I bought the latest Fuji in Hong Kong. Herewith the how and why, and twenty-four Chinese-flavored photos as supporting evidence. Um, if you’re visiting on a less-than-fast Internet link, you might have to wait a bit for ’em. Sorry ’bout that.

[This is part of The Surface of China series.]

Hong Kong apartment towers

Hong Kong cliche #1. 35mm, 1/680, f/4, ISO 320.

The Star Ferry heads for Central

Hong Kong cliche #2. 18-55mm@18, 1/340, f/7.1, ISO 320.

Hong Kong bamboo scaffolding construction

Hong Kong Cliche #3. 18-55mm@30.2, 1/220, f/3.6, ISO 1250.
These guys yelled at me to stop shooting, but with a camera small and fast enough you can get a couple before they notice.

I’ve been shooting with the Fujifilm X-T1 for five years and it’s made me very happy. Not too long ago, I bought an X-T2, and then a few days later dropped it four feet onto pavement. Sob. Then Fuji shipped the X-T3 and I’d decided to pick one up for the Chinese excursion, but before I did they followed up with this thing.

Lunch break in the Forbidden City

Lunch break in Beijing’s Forbidden City.
35mm, 1/1000, f/5.6, ISO 160.

Let’s see… same sensor and processor, smaller and lighter (383g as opposed to 539), not waterproof (but most of my lenses aren’t either). Slightly less video mojo (I use my phone for that). $600 cheaper. Of these criteria, the size and weight were the biggies for me; it was compactness that moved me from SLR to the mirrorless space six years ago, and remember, I was just heading out on a walking-oriented trip that was listed as “challenging”. This was not a difficult choice.

A treasure from the Forbidden City

Forbidden City treasure #1. 35mm, 1/340, f/1.4, ISO 160.

A treasure from the Forbidden City

Forbidden City treasure #2. 35mm, 1/50, f/1.4, ISO 400.
Bit of a Miyazaki flavor here.

Problem was, the camera hit the shelves on March 20th, the same day I was getting on a trans-Pacific flight at noon. No problemo! Because 萬成/永成攝影器材 (Wing Shing photo) was right around the corner from my Hong Kong hotel, so when I arrived (on the 21st) I went there for a walk after supper.

The exterior wall of the Forbidden City

By the Forbidden City’s exit. 35mm, 1/500, f/4.5, ISO 160.

The X-T30 was in stock, in all the color trims. I asked “how much?” and they told me, I said “let me check the price back home” and used my phone to pull up the Canadian price. The store was a little quiet and the other Wing Shing dudes gathered around, amused. Turns out Fuji has steely price discipline; the prices were within $10. The dudes were impressed. They threw in a 64G card and HK doesn’t have sales tax. And when I got back home the Canadian customs lady decided not to charge me the sales tax, which she could have.

Canal outside the forbidden city

Forbidden city canal corner. 35mm, 1/140, f/16, ISO 160.
Maybe my favorite China picture.

Findings · None of these should surprise anybody who keeps an eye on Fuji.

Item: Oh, it’s so light! And as will become apparent when I tell climbing-the-Great-Wall stories, that really matters.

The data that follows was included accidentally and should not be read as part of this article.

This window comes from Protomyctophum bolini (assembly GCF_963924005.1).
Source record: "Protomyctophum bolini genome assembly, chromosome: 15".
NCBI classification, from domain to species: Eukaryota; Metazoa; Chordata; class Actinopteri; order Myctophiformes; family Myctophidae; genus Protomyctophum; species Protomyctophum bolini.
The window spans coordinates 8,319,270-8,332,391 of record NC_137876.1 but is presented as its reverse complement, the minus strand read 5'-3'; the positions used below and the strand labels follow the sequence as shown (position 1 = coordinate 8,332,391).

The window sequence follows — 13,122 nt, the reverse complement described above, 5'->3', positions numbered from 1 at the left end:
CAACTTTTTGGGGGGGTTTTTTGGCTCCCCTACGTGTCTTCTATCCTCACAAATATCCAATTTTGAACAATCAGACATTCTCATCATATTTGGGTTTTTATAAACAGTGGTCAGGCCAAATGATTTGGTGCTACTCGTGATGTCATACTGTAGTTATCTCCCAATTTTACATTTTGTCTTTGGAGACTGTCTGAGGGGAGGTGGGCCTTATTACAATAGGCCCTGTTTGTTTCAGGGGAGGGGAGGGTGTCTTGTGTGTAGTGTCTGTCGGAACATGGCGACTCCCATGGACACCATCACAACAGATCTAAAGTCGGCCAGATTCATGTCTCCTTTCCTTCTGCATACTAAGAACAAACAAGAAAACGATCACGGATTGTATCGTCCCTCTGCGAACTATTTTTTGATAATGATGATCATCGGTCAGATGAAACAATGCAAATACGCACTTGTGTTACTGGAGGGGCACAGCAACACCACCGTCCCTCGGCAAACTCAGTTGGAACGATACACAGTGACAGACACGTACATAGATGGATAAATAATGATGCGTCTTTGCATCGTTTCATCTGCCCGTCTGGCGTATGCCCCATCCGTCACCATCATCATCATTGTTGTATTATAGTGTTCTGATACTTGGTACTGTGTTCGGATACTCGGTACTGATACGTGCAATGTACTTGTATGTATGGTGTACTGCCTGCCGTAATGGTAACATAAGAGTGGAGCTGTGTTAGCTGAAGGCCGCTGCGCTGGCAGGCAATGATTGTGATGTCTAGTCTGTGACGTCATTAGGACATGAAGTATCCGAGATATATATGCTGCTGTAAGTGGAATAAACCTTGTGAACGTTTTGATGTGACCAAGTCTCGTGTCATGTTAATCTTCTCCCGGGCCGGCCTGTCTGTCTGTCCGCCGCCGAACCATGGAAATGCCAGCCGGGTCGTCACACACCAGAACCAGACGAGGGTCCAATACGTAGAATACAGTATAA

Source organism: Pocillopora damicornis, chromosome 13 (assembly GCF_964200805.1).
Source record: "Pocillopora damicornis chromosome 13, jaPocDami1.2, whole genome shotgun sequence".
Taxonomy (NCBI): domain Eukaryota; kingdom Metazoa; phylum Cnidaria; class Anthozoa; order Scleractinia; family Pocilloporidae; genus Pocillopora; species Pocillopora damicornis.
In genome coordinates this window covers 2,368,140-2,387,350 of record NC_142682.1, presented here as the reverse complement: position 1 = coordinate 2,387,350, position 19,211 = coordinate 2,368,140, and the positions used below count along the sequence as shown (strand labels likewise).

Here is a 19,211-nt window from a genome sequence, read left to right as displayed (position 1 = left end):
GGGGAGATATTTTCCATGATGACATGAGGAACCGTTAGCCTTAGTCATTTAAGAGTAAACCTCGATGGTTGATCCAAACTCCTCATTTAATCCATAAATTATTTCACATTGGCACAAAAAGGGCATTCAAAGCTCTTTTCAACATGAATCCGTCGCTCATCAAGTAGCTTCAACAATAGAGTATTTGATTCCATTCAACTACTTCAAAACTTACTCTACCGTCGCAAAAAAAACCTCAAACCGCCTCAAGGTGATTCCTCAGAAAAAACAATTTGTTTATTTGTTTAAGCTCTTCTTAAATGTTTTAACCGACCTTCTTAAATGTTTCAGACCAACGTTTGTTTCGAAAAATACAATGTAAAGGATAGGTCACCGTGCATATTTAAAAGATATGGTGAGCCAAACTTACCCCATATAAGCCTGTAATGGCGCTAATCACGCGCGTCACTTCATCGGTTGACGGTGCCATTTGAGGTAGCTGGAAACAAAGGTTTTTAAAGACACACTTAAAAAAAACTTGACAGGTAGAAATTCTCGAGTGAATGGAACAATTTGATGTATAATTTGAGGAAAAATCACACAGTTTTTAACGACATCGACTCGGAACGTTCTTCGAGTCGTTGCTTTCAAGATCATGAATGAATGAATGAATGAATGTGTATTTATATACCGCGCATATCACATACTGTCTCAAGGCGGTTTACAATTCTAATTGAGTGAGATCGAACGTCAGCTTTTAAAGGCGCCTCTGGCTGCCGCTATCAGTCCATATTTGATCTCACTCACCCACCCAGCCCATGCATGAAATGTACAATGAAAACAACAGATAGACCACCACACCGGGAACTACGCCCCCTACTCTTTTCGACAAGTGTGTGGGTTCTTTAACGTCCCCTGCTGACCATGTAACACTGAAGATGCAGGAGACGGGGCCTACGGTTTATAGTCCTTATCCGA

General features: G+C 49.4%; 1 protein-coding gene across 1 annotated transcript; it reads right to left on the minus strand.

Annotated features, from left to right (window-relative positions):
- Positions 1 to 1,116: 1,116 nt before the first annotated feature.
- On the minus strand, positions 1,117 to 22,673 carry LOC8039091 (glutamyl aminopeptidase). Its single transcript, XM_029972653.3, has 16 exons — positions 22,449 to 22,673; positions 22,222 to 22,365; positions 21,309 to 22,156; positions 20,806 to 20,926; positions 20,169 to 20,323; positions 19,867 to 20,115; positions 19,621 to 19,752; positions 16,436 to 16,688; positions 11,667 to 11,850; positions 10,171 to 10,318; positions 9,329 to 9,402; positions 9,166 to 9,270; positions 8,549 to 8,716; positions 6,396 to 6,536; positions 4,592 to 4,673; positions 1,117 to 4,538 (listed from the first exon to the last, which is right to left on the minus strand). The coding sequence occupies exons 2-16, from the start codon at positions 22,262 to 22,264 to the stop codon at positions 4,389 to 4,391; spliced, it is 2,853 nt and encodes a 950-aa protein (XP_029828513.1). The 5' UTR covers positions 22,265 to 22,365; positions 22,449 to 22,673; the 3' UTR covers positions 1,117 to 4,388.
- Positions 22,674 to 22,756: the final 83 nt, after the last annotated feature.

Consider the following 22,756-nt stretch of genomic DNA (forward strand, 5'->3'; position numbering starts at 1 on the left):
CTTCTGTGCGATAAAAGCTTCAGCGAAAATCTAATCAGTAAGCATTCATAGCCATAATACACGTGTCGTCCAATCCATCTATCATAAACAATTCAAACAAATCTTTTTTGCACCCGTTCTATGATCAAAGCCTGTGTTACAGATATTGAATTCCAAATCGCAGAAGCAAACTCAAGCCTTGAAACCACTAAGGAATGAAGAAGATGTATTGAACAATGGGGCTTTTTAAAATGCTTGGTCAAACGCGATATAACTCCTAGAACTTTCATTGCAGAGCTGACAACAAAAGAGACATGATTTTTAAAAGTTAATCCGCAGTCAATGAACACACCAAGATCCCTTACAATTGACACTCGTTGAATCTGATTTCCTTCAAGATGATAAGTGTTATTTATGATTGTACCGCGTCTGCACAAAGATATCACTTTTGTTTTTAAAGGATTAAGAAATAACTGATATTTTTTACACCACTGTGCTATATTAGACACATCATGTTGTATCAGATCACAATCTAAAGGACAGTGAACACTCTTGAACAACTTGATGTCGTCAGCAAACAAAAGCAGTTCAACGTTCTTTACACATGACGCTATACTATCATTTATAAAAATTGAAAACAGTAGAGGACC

Great wall with flowering tree

On the Great Wall! 18-55mm@55, 1/80, f/20, ISO 160.

Looking north from the Great Wall

Great Wall view north. 18-55mm@27.7, 1/1250, f/6.4, ISO 160.

Part of the great wall

Jiankou Great Wall at dusk. 55-200mm@74.1, 1/120, f/3.7, ISO 160.

Item: It’s noticeably faster than my X-T1, both turn-on lag and shooting time.

Item: Moving from 16 to 26 million pixels slows down Lightroom import, but lets me crop more aggressively to fix composition mistakes.

Jiankou Great Wall section, snowy

Snowy section, Jiankou Great Wall.
55-200mm@55, 1/680, f/5.6, ISO 160.
Hmm, a little research is called for. The original is razor-sharp but there’s loss of detail in this Lightroom export.

Snowy trees from Jiankou Great Wall

Snowy flowery trees, Jiankou Great Wall.
55-200mm@60.7. f/5.6, ISO 160.
I wish you could see this on the big retina screen.

Item: The dumb “Q” button, which I don’t use anyhow, is idiotically placed so it really takes practice to avoid hitting it all the time.

Tree near Gubeikou

Tree near Gubeikou. Samyang 135mm, 1/800, f/?, ISO 160.
I haven’t really mastered the Samyang/X-T30 combo yet; that’s OK.

Item: Some combination of the touch-screen and overly thorough state retention meant that a high proportion of the times I picked up the camera, the focus area was off uselessly in some corner or another. I changed multiple settings: Disabled the touch screen, required punch-to-activate on the joystick, maybe more; and eventually this stopped happening. Now I can go back and judiciously relax the settings.

ProTip: When this does happen, press the joystick down (twice maybe) and that recenters the focus. This is terribly important to me because I’m a reaction shooter and when I bring the camera up to my eye and aim at what I’m reacting to, I don’t want to waste time moving the focus around.

View near Gubeikou Great Wall

Gubeikou Great Wall view. 55-200mm@57.8, 1/600, f/5.6, ISO 160.
This picks up quite a bit of drama if you expand it.

People on Gubeikou Great Wall Tower

Tourists on Gubeikou Great Wall Tower.
55-200mm@200, 1/300, f/8, ISO 200.